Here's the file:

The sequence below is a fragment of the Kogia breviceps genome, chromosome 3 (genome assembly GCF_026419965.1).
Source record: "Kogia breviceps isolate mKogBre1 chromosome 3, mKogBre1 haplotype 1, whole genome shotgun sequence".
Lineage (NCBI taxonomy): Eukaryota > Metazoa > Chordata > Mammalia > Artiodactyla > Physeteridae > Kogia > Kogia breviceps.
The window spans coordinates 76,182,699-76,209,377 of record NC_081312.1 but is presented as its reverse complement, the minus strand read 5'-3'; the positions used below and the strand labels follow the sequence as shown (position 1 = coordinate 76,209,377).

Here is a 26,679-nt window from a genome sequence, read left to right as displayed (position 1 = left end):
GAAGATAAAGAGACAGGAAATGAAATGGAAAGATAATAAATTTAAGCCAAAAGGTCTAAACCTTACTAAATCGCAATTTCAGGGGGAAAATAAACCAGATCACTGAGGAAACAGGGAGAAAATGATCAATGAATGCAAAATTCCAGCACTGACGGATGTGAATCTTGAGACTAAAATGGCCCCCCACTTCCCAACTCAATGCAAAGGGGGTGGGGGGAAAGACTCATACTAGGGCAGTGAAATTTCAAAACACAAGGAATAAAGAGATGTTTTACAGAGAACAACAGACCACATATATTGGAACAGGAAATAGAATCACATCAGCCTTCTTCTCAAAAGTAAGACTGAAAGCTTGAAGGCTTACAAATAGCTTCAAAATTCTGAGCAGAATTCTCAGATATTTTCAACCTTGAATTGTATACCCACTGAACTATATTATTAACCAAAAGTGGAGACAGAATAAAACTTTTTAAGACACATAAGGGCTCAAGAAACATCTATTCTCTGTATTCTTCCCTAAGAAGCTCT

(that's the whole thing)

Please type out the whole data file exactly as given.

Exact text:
The sequence below is a fragment of the Kogia breviceps genome, chromosome 3 (genome assembly GCF_026419965.1).
Source record: "Kogia breviceps isolate mKogBre1 chromosome 3, mKogBre1 haplotype 1, whole genome shotgun sequence".
Lineage (NCBI taxonomy): Eukaryota > Metazoa > Chordata > Mammalia > Artiodactyla > Physeteridae > Kogia > Kogia breviceps.
The window spans coordinates 76,182,699-76,209,377 of record NC_081312.1 but is presented as its reverse complement, the minus strand read 5'-3'; the positions used below and the strand labels follow the sequence as shown (position 1 = coordinate 76,209,377).

Here is a 26,679-nt window from a genome sequence, read left to right as displayed (position 1 = left end):
GAAGATAAAGAGACAGGAAATGAAATGGAAAGATAATAAATTTAAGCCAAAAGGTCTAAACCTTACTAAATCGCAATTTCAGGGGGAAAATAAACCAGATCACTGAGGAAACAGGGAGAAAATGATCAATGAATGCAAAATTCCAGCACTGACGGATGTGAATCTTGAGACTAAAATGGCCCCCCACTTCCCAACTCAATGCAAAGGGGGTGGGGGGAAAGACTCATACTAGGGCAGTGAAATTTCAAAACACAAGGAATAAAGAGATGTTTTACAGAGAACAACAGACCACATATATTGGAACAGGAAATAGAATCACATCAGCCTTCTTCTCAAAAGTAAGACTGAAAGCTTGAAGGCTTACAAATAGCTTCAAAATTCTGAGCAGAATTCTCAGATATTTTCAACCTTGAATTGTATACCCACTGAACTATATTATTAACCAAAAGTGGAGACAGAATAAAACTTTTTAAGACACATAAGGGCTCAAGAAACATCTATTCTCTGTATTCTTCCCTAAGAAGCTCT